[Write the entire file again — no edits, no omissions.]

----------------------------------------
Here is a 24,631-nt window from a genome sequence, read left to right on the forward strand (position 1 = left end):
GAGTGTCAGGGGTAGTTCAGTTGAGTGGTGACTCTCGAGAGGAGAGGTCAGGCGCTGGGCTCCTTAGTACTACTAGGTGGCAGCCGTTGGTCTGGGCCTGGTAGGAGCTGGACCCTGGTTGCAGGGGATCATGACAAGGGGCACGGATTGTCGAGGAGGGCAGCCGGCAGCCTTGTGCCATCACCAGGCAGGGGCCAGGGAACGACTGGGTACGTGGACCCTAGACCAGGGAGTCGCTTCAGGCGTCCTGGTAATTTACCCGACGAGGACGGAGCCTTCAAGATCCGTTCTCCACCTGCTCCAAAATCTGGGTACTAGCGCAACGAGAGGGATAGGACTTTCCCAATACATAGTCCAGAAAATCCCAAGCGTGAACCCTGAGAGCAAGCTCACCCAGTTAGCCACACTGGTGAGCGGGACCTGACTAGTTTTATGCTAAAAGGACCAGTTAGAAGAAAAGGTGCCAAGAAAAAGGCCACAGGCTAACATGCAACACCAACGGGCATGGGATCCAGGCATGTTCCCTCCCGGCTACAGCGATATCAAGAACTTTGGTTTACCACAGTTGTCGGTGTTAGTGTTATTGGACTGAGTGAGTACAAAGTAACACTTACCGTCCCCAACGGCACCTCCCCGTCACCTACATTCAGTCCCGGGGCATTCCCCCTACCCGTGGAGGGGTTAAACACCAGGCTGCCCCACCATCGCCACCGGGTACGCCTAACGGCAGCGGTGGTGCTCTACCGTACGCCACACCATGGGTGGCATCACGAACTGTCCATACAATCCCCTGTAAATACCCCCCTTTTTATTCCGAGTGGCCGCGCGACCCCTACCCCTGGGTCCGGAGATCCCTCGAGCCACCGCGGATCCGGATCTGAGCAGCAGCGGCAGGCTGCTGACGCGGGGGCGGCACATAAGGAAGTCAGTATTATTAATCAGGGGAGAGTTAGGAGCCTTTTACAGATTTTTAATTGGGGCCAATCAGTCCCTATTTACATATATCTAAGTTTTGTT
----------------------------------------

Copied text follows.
Here is a 24,631-nt window from a genome sequence, read left to right on the forward strand (position 1 = left end):
GAGTGTCAGGGGTAGTTCAGTTGAGTGGTGACTCTCGAGAGGAGAGGTCAGGCGCTGGGCTCCTTAGTACTACTAGGTGGCAGCCGTTGGTCTGGGCCTGGTAGGAGCTGGACCCTGGTTGCAGGGGATCATGACAAGGGGCACGGATTGTCGAGGAGGGCAGCCGGCAGCCTTGTGCCATCACCAGGCAGGGGCCAGGGAACGACTGGGTACGTGGACCCTAGACCAGGGAGTCGCTTCAGGCGTCCTGGTAATTTACCCGACGAGGACGGAGCCTTCAAGATCCGTTCTCCACCTGCTCCAAAATCTGGGTACTAGCGCAACGAGAGGGATAGGACTTTCCCAATACATAGTCCAGAAAATCCCAAGCGTGAACCCTGAGAGCAAGCTCACCCAGTTAGCCACACTGGTGAGCGGGACCTGACTAGTTTTATGCTAAAAGGACCAGTTAGAAGAAAAGGTGCCAAGAAAAAGGCCACAGGCTAACATGCAACACCAACGGGCATGGGATCCAGGCATGTTCCCTCCCGGCTACAGCGATATCAAGAACTTTGGTTTACCACAGTTGTCGGTGTTAGTGTTATTGGACTGAGTGAGTACAAAGTAACACTTACCGTCCCCAACGGCACCTCCCCGTCACCTACATTCAGTCCCGGGGCATTCCCCCTACCCGTGGAGGGGTTAAACACCAGGCTGCCCCACCATCGCCACCGGGTACGCCTAACGGCAGCGGTGGTGCTCTACCGTACGCCACACCATGGGTGGCATCACGAACTGTCCATACAATCCCCTGTAAATACCCCCCTTTTTATTCCGAGTGGCCGCGCGACCCCTACCCCTGGGTCCGGAGATCCCTCGAGCCACCGCGGATCCGGATCTGAGCAGCAGCGGCAGGCTGCTGACGCGGGGGCGGCACATAAGGAAGTCAGTATTATTAATCAGGGGAGAGTTAGGAGCCTTTTACAGATTTTTAATTGGGGCCAATCAGTCCCTATTTACATATATCTAAGTTTTGTT